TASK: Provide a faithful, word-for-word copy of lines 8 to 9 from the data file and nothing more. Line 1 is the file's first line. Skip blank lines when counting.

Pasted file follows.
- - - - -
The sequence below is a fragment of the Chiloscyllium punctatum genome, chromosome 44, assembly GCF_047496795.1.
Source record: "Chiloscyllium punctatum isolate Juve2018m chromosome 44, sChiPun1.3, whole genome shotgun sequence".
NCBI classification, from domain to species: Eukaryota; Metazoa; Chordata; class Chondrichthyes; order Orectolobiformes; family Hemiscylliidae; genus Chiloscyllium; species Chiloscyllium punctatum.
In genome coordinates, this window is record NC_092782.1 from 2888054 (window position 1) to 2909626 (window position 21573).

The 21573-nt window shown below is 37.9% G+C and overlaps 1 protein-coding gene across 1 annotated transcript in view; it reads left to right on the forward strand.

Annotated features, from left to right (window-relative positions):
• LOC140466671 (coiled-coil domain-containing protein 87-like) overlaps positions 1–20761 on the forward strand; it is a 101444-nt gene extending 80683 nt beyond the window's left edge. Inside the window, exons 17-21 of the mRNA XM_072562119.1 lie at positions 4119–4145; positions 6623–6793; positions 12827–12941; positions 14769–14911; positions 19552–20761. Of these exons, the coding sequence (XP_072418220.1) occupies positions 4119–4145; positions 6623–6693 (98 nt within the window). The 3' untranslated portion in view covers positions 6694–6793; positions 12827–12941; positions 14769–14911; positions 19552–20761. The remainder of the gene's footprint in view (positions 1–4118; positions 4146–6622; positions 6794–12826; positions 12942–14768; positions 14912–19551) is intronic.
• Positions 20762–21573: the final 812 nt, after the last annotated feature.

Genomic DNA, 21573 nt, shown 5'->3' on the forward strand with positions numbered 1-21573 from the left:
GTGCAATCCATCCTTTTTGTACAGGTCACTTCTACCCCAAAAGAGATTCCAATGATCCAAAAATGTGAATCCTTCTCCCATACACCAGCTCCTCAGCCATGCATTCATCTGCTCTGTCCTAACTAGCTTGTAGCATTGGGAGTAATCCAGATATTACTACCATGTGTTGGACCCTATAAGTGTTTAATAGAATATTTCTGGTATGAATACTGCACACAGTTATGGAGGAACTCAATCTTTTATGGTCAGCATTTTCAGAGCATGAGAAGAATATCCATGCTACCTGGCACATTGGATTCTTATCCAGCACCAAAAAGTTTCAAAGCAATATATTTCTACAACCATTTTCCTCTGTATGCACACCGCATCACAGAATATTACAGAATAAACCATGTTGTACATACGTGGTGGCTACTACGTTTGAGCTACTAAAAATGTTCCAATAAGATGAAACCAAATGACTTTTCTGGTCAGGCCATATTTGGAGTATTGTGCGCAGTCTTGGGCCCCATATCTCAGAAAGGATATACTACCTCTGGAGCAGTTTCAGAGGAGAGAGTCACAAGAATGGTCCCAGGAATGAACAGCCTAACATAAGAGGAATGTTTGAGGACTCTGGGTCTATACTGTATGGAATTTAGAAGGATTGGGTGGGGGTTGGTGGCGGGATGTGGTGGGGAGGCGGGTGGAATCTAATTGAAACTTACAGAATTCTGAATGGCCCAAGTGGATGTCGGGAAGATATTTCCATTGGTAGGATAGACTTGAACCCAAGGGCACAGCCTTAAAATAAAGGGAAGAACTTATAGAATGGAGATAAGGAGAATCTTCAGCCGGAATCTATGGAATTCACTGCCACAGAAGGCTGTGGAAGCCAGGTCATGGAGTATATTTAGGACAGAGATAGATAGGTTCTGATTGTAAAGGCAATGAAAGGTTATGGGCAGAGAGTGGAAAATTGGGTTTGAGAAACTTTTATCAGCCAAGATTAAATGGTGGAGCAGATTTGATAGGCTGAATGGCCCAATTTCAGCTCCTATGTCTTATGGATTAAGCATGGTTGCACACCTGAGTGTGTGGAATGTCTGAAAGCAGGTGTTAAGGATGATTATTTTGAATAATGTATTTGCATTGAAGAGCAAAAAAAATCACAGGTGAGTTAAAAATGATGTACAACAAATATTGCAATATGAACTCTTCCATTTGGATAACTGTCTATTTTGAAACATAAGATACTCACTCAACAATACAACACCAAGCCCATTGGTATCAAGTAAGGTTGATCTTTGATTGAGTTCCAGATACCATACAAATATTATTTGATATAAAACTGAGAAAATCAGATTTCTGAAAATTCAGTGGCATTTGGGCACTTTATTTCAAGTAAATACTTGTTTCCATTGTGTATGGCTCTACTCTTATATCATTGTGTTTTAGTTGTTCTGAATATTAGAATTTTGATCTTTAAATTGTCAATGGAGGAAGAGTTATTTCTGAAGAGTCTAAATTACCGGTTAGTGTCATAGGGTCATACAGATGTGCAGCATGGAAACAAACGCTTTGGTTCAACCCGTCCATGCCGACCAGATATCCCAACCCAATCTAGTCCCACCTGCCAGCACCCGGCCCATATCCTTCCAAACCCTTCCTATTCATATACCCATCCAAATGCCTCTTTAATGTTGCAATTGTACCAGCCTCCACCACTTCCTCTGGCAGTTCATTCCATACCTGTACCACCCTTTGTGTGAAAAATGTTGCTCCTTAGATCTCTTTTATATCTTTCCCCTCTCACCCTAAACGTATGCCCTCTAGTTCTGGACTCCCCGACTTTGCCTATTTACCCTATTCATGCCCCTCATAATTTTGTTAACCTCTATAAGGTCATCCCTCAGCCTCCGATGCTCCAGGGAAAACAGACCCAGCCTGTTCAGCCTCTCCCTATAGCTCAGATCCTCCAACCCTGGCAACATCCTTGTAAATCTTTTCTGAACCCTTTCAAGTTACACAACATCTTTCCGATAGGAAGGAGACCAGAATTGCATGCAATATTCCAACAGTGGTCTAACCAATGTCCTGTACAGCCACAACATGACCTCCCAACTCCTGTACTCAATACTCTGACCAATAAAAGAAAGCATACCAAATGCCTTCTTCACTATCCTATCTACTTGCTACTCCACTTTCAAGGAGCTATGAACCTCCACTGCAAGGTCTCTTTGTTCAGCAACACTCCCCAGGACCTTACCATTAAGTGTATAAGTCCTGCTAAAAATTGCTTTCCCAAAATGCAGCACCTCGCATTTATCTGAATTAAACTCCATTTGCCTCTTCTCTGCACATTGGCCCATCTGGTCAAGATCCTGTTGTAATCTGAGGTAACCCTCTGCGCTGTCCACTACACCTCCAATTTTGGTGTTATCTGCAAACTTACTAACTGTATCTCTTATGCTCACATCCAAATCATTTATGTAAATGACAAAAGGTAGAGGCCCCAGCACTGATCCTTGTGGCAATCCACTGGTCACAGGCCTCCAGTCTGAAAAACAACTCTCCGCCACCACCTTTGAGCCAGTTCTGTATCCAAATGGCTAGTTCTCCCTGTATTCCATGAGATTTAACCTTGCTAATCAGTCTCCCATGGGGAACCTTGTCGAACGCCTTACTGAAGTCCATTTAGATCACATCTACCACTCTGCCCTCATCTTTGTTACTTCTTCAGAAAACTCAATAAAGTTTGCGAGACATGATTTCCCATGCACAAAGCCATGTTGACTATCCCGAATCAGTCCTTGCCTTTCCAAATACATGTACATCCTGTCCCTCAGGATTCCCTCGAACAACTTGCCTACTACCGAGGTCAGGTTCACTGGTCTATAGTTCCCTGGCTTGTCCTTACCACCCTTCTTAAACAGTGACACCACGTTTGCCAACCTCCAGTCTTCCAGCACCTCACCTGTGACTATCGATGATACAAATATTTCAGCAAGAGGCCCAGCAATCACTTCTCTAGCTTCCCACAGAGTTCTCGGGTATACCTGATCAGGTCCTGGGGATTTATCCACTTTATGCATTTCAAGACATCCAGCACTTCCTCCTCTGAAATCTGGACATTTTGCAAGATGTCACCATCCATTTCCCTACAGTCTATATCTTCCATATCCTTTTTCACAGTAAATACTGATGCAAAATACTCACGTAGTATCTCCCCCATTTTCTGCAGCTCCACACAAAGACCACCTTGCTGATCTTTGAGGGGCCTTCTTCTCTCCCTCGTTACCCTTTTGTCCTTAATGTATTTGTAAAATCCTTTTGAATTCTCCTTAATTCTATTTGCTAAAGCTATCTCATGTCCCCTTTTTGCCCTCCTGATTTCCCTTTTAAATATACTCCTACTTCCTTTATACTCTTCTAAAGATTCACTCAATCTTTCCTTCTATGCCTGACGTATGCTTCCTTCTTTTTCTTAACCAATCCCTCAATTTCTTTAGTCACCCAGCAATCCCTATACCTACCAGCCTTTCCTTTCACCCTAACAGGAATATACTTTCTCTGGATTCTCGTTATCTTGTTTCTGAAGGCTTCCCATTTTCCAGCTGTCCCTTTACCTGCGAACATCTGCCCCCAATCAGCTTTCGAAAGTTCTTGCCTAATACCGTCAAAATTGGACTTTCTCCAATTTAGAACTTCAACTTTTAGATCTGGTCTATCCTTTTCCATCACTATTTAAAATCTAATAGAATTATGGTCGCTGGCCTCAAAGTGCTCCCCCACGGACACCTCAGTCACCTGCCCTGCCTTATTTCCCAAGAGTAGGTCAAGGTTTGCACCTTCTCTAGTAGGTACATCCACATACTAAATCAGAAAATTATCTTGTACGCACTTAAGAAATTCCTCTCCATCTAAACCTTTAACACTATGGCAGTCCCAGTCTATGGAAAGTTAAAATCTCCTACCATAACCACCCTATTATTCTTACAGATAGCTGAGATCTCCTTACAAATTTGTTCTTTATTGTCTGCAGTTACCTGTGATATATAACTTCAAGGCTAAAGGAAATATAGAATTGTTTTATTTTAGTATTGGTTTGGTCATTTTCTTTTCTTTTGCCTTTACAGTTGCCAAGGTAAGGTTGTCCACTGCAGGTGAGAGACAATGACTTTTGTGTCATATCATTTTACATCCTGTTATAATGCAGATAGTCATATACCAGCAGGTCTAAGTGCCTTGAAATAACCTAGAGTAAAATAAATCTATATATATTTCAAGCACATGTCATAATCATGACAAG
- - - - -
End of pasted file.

• Positions 20762–21573: the final 812 nt, after the last annotated feature.

Genomic DNA, 21573 nt, shown 5'->3' on the forward strand with positions numbered 1-21573 from the left: